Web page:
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Is Hungary becoming a rogue state in the center of Europe?
Hungarian Prime Minister Viktor Orban speaks during a conference in Budapest, Hungary, November 9, 2018. REUTERS/Bernadett Szabo - RC1CEB46EBF0

Is Hungary becoming a rogue state in the center of Europe?

Most of the international criticism directed at Hungary over the past nine years has focused on domestic indicators such as the rule of law, separation of powers and press freedom. Prime Minister Viktor Orban has been remarkably blunt about his designs for Hungary, citing China, Russia and Turkey as models. After an election in April widely deemed free but not fair, he sounded a triumphal note, declaring that “the era of liberal democracy is over.”

Since Orban won reelection, however, his behavior has called into question not only his democratic bona fides, but also his basic trustworthiness as an ally of the United States and member of the democratic Western world. Increasingly, Hungary is behaving like a rogue state.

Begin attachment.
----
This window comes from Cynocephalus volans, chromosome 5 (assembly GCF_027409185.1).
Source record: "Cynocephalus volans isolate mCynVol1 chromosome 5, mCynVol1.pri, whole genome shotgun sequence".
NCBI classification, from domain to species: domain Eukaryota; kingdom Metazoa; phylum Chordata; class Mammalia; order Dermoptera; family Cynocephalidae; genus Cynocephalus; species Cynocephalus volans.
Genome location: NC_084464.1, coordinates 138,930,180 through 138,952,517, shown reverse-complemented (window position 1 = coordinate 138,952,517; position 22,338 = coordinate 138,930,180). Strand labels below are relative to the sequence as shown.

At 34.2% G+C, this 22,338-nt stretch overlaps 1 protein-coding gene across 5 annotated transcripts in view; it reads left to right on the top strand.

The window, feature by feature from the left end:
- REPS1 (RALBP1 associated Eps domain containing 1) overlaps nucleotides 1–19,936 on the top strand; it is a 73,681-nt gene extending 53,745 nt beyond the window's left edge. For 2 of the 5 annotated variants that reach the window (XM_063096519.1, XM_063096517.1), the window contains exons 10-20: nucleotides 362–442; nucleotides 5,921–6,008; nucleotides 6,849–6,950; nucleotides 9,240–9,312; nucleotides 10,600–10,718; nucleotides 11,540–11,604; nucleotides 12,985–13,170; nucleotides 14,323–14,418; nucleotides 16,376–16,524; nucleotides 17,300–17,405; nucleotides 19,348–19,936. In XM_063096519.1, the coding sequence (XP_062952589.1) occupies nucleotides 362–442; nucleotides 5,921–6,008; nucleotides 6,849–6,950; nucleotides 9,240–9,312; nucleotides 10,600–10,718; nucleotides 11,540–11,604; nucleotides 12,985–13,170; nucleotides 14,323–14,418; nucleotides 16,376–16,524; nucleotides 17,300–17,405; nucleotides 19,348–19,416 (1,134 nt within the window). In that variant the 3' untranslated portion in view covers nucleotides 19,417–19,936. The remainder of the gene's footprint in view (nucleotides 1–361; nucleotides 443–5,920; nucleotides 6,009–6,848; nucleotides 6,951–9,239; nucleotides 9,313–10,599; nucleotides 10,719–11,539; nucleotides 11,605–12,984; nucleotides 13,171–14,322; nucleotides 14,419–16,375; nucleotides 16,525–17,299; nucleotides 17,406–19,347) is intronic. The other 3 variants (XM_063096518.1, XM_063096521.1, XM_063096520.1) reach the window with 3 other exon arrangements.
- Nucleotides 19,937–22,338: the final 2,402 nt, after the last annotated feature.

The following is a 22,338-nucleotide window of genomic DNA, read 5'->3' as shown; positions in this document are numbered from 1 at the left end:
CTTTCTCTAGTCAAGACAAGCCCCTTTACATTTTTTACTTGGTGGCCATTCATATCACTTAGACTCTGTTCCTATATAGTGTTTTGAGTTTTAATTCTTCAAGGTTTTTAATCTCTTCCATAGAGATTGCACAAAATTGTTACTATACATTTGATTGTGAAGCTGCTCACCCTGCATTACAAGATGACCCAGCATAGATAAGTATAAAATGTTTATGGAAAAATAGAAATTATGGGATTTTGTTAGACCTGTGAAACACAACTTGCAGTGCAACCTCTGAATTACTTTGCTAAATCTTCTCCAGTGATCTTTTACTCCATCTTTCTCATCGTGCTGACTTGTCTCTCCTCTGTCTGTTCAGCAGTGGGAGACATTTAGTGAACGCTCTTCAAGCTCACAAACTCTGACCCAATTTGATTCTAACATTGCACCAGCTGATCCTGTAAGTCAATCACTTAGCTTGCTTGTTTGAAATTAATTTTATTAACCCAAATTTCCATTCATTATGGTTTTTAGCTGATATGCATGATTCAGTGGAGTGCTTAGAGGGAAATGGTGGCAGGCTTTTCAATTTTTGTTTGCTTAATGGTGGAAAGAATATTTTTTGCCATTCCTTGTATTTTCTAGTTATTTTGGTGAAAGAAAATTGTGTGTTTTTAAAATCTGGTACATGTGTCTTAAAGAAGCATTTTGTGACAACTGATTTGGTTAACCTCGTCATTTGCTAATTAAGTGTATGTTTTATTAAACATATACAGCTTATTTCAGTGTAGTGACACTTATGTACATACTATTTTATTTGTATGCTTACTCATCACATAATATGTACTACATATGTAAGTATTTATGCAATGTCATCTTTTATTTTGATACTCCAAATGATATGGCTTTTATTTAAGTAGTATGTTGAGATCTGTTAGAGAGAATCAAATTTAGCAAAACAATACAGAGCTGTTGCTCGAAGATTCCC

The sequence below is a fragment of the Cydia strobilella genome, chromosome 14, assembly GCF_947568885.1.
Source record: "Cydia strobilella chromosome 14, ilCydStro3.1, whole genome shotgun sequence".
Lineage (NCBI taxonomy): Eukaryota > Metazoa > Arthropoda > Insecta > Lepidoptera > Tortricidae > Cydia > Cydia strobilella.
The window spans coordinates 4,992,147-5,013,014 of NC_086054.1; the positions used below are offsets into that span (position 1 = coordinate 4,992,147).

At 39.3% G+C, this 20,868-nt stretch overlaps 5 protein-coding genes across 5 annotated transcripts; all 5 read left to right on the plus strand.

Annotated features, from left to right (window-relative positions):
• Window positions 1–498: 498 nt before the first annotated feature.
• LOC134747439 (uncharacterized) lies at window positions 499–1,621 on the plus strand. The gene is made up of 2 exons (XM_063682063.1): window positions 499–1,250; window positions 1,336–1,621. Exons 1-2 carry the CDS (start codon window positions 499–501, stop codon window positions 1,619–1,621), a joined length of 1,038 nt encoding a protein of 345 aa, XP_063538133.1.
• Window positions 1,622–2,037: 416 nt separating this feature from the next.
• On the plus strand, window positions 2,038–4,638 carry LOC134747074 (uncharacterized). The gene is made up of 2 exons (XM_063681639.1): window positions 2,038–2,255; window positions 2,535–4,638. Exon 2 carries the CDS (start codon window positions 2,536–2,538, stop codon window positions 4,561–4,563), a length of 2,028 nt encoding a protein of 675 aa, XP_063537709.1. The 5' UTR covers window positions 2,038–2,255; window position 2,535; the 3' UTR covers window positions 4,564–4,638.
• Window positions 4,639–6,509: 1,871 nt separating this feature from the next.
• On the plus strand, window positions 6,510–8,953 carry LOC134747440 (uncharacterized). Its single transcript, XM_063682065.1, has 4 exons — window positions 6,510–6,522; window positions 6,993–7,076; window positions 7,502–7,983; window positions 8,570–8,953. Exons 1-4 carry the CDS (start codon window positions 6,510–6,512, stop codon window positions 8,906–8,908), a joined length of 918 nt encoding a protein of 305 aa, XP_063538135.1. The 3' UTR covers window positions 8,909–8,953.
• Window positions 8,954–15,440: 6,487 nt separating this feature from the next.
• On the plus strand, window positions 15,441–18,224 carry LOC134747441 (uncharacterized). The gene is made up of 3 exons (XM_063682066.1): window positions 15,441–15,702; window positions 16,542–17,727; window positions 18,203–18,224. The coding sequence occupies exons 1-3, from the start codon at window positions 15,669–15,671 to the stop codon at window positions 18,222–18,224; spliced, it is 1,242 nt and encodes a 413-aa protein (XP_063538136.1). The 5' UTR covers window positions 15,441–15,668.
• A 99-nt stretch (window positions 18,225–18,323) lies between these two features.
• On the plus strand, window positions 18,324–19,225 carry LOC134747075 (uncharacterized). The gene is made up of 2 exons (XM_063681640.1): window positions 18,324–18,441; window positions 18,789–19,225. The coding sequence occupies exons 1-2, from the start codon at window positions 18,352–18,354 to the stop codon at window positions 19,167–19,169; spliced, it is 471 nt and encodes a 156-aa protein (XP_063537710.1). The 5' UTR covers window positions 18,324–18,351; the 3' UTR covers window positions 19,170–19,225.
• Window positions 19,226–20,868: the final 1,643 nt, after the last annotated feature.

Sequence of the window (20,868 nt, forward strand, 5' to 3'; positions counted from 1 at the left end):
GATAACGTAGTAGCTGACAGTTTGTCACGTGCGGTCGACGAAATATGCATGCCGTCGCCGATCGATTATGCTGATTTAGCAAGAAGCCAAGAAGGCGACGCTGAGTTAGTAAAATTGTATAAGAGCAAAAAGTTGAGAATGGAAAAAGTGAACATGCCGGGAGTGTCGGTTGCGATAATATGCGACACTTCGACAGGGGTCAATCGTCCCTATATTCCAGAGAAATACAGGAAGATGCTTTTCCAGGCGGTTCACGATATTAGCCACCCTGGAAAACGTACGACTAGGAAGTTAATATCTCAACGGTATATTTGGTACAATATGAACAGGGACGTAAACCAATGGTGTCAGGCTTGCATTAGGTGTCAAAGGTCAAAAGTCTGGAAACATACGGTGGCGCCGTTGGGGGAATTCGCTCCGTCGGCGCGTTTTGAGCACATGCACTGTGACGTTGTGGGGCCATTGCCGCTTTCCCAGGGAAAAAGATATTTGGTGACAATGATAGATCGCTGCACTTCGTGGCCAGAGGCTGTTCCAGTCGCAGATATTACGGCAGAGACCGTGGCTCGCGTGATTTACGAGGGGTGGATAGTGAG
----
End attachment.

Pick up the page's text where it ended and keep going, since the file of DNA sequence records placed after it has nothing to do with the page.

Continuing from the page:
Consider the actions that Orban and his Fidesz Party government have taken in the past few weeks. Last month, at a meeting of NATO foreign ministers, the Hungarian envoy did his best to sabotage any improvement in relations between the Western alliance and Ukraine. As its excuse the Budapest government is using a recent language-law reform in Ukraine that allegedly threatens the Hungarian-speaking minority. By exploiting such a frivolous issue to obstruct NATO support for Ukraine—whose land Russia seized in the first armed territorial annexation on the European continent since World War II—Hungary is doing Moscow’s bidding.